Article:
Bravo! Well said. I don't think there's a player on this form that hasn't played at least one other instrument & mouthpiece. Birds talent of using a multitude of different saxophones is testament of his ability. The fun here lies in the study of what those items were.

Thank you for your post.
 

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In Reet McVouty's link.

https://www.nicolastrefeil.com/charlie-parker-set-up-mpc

One interesting picture noted as Birds King 20 case. A Rico V2 the mouthpiece and ligature. I highly doubt the academic level of the Smithsonian is short on authenticating a item. Including the neck being made of brass. It's possible it was cosmetically silver plated to match the rest of the horn.
 

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I don't think there is any lore that Charlie Parker played all kinds of horns. All one has to do is see the multitude of photos of Parker playing them. Bird is the one shining example that it is not the equipment, but the player the matters most. Anyway, here is some more extensive info on Parkers "lore". https://www.nicolastrefeil.com/charlie-parker-set-up-mpc
Well, he certainly did, but the majority of pictures after late 1949 shows him playing the S20 as his regular horn. The Selmer ff40ff mpc even more so, as pointed out by Mr. Trefeil in the link you provided. I麓d be very interested in a picture of him showing clearly that he is playing a metal Link.
 

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Well, he certainly did, but the majority of pictures after late 1949 shows him playing the S20 as his regular horn. The Selmer ff40ff mpc even more so, as pointed out by Mr. Trefeil in the link you provided. I麓d be very interested in a picture of him showing clearly that he is playing a metal Link.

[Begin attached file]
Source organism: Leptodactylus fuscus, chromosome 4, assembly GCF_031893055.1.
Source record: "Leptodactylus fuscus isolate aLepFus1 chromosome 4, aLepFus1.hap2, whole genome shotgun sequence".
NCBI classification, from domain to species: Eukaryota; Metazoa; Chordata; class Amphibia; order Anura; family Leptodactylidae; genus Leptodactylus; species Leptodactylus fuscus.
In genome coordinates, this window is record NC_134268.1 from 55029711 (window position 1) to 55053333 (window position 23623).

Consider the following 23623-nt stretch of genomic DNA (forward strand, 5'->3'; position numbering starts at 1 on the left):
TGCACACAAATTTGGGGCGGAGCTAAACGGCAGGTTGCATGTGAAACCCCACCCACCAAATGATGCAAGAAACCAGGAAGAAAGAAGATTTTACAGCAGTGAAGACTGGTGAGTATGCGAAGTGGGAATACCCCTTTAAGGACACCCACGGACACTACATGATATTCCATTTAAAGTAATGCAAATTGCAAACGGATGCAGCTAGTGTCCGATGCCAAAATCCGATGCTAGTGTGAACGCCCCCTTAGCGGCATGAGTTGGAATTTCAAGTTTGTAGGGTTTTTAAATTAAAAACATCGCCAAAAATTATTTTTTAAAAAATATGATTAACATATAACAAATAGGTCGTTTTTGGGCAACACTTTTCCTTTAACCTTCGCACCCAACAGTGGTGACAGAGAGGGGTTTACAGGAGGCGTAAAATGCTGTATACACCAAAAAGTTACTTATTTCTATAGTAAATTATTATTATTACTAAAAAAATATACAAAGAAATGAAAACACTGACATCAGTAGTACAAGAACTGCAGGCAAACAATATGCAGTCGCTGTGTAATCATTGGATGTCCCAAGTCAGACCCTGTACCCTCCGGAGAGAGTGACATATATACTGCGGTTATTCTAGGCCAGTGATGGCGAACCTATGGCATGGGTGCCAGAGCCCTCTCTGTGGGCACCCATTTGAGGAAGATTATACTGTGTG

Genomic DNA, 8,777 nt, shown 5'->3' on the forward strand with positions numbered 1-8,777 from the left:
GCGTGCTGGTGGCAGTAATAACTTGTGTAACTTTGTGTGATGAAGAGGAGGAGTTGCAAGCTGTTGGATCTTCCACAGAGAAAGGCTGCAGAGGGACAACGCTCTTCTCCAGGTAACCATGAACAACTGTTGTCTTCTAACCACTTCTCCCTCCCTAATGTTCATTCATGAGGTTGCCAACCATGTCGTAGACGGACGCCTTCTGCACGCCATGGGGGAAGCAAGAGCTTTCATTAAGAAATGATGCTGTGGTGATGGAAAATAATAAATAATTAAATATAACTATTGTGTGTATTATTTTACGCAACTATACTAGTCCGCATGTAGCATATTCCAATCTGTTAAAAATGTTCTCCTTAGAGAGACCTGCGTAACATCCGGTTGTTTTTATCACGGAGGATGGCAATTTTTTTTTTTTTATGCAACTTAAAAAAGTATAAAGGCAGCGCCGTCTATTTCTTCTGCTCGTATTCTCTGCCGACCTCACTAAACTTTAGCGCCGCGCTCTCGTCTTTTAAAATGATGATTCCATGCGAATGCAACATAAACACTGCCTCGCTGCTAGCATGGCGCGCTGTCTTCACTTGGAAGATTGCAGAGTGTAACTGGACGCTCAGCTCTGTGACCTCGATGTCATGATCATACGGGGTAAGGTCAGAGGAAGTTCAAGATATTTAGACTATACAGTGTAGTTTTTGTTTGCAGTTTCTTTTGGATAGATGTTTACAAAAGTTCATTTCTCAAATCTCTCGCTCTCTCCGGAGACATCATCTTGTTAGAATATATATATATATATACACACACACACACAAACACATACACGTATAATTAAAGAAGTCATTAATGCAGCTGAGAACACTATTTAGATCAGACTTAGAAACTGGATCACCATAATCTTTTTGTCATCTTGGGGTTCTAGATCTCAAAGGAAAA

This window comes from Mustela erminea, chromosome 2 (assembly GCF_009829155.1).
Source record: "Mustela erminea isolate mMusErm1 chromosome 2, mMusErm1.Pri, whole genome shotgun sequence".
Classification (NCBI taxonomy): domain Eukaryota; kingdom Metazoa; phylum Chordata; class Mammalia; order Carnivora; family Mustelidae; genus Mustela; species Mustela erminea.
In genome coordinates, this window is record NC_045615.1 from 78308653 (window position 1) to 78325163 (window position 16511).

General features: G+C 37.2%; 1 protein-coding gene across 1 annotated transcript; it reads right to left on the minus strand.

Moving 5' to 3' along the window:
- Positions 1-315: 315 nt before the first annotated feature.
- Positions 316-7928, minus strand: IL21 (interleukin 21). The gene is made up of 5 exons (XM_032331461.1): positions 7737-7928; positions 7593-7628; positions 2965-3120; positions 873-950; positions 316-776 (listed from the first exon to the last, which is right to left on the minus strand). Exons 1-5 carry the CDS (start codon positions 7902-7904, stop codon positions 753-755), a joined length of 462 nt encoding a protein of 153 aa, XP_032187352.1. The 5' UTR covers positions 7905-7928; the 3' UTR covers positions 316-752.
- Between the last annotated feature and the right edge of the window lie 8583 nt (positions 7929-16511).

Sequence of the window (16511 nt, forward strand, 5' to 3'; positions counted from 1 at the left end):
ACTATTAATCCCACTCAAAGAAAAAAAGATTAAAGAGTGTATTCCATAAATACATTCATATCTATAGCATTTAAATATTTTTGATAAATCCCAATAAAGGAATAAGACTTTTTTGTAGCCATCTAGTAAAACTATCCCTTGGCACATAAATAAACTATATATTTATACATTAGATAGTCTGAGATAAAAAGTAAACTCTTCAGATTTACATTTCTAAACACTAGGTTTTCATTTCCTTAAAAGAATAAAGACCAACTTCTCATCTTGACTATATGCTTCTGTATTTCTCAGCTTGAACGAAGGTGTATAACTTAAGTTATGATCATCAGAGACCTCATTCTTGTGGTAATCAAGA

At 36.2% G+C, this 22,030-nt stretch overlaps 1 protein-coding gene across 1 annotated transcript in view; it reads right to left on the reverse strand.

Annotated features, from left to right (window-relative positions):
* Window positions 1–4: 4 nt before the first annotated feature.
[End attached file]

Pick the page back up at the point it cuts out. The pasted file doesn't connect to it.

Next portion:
Yes, it's really hard to nail down any of Birds equipment because as previously discussed he pawned his horns a lot and borrowed many as well. I don't think it's a stretch to think that in a lot of the pictures of him he's playing someone else's equipment. Also, I read where he would get his mouthpieces stolen off the bandstand during breaks, so he was most likely playing on a lot of different mouthpieces. I'm sure like the rest of us mere sax playing mortals he had his favorites, but because of his life style he was constantly in flux. Here's a couple pics I've come across, for me, still not close enough to make a determination.
 

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actually there has been ( quoted many times before) a Japanese Site for years which has listed all the horns that could be found on pictures ( and mouthpieces)

Both these sites written parts show now " corrupted text" (or maybe was Japanese at one time and it is displayed like this)

http://www.ne.jp/asahi/jazz/jazz/horns.htm

A total of 14 different altos and one tenor ( he did also play tenor)

http://www.ne.jp/asahi/jazz/jazz/mouthpieces.htm

The Grafton as far as I know, was only used in Toronto in public performance or he would have been in contract's breech.

He played , long, on 26M and 6M too ( the king was his last horn but

 

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Not hard to find.
Well, that is clearly the Selmer ff40ff. Note how the transition from body to the shank is slanted, not straight (as it would have been if turned on a lathe). Compare with the mpc pictures at the bottom of the page in the Trefeil link above, which shows both a Selmer and a Link. The pic above is from the session with C. Hawkins in 1950, when he still had the original Selmer ligature, which is also slanted to match the mouthpiece (unlike a Link ligature). In the all-star session with Hodges and Carter in 1952 he has the same mpc but a different ligature (I believe the lowermost picture in Reet McCouty麓s post above could be from that session). Trefeil mentions at his site that the stock ligs tended to break easily. I have two but have had no such problems.
 

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yes, I understand and I'm sure the curators know that this has to be the most significant instrument connected to Parker's legacy. i think the matching ligature to the Link mouthpiece would be more important though. I don't think this was a spare lig that Parker used, maybe I'm wrong though.
I'd like to know where the Selmer England mouthpiece he played is. I have the tenor version I'd love to trade for an alto model.